MATTOON -- The classroom setting was a little different for Mattoon High School students Thursday.
Instead of hitting the books and halls they have grown used to, most of the almost 1,000 students at the school spread out across Coles County taking part in numerous community service projects, notably on the anniversary of the shooting that rocked the community last year on this day.
On Sept. 20, 2017, a student came to the school cafeteria with the reported intentions of shooting another student or more, but before doing so, he was thwarted by a teacher, Angela McQueen, who wrestled the gun from him. One student was shot as a result of the incident, but reportedly has since recovered.
Thursday's campus-wide community service effort, Green and Gold Day, for many was sparked by an interest among school leaders to make this day more than an anniversary for the traumatic event.
Renee Rawlings, a senior, was excited to take part.
"(Today) is known as something tragic," Rawlings said. "I think this is a great way to turn this day around and make its memory something different."
Rawlings and Macayle Miller, another senior, were pulling weeds along Broadway Avenue early Thursday in preparation to plant green and gold mums all across the strip.
Miller said it was a meaningful experience for her to help out. She said even if it was more voluntary, she would have taken part.
Across town, students were serving as gardeners and mentors to second-graders at the Fit-2-serve community garden.
As part of the Farm-2-School program, these students were making connections with the younger group and doing some work in preparation for the upcoming winter season.
For Bill Duey, Fit-2-Serve director and project leader at the site, participating was a no-brainer. No matter the day it landed on, Duey sees it as a step in the right direction.
"Our whole mission is to equip people to serve," he said. "Anytime that we are asking our children, our students, to get out and help others is a positive thing. I feel strongly that this will be a kickoff, a catalyst if you will, for almost creating a culture to service."
Duey indicated there was a magic in watching that service especially between two generations of students.
"For a second-grader to see a high schooler -- there is something magical about that," Duey said. "
The energy surrounding these projects was palpable, he said. As soon as the bus pulled up with the high school kids, the second-graders were already getting excited, Duey said.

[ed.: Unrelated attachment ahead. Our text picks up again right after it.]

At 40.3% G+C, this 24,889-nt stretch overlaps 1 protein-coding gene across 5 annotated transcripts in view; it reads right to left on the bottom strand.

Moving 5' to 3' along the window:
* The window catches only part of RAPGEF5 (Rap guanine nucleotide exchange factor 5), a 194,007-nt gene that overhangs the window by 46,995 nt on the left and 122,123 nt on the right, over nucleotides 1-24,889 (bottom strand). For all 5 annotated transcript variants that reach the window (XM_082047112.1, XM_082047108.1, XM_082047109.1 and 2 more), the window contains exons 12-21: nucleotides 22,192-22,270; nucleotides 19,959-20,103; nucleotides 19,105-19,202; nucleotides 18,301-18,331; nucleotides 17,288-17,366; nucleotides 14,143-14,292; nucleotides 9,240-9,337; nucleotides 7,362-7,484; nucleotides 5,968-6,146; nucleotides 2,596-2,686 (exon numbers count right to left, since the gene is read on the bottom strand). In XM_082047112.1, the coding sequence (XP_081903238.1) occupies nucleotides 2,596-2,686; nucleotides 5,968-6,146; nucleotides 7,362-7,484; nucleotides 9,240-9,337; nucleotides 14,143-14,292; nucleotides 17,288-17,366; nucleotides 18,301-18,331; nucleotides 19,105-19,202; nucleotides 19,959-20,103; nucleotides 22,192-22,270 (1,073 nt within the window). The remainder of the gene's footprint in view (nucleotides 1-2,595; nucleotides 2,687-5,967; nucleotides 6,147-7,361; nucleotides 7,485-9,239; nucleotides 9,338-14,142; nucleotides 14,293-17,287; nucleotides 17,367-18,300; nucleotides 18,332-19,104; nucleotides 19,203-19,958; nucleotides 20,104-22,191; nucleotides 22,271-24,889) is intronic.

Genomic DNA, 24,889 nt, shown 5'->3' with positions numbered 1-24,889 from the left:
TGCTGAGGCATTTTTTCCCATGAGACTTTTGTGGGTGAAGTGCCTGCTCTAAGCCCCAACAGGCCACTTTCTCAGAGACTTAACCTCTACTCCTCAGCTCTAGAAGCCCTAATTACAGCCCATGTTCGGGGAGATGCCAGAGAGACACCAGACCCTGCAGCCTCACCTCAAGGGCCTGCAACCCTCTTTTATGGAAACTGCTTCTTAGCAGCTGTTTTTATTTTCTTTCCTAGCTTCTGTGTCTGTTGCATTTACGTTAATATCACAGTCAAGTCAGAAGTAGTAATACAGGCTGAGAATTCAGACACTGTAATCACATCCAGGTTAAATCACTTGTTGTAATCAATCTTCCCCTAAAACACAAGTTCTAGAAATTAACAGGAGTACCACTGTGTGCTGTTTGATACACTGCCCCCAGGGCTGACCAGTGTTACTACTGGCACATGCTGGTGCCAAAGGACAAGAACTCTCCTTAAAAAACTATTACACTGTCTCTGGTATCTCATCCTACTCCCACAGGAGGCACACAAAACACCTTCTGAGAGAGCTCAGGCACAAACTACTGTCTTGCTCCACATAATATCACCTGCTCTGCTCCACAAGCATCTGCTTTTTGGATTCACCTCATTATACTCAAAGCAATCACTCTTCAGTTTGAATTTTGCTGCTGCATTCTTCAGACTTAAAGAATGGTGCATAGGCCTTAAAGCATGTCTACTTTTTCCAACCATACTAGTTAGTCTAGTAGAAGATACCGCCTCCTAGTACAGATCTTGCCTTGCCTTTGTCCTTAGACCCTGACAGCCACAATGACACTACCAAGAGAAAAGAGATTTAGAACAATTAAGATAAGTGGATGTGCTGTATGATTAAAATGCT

"They wanted the high schoolers to get back on the bus and go back with them," Duey said when the second-graders were leaving.
One such high schooler, Madison Miller, said she did not choose the community garden as a project, but was positive to the idea of the service day. She would have rather gone on as if it was another school day, she said. The service day will never erase the memory of the events of last year's shooting for her, but Madison said serving the community after they had supported MHS was a good move.
A high school paraprofessional who was at one of the projects, Dana Freeman, saw it as a better option to the alternative.
"(The anniversary of shooting) brings up a lot of feelings and emotions," Freeman said. "I think being able to go out and keep yourself busy and do positive things is something better than sitting around and dwelling on the past."
A sophomore student who was in the cafeteria at the time of the shooting, Anna Morton, felt similarly.
"There is so much that happened that the community reached out," Anna said. "So, I feel that it is perfect... that we can give back to the community."
She helped assemble gifts for patients at Sarah Bush Lincoln Health Center and assisted in a car wash.
Anna saw it as a form of gratitude for getting the community through the trauma of the shooting. She specifically remembered the warm feeling she felt coming back to class last year and seeing the inspirational messages in chalk on the sidewalk of the school.
This was a first step for the district, Mattoon Superintendent Larry Lilly said. The connection to the shooting was a catalyst for the day, but Lilly said its meaning will shift over time.
"Moving forward, this is something that will take on a different meaning year to year," Lilly said.
Lilly indicated this might not be a one-and-done deal for the district. School officials have already started making efforts to connect more with community members through the state competency-based pilot program.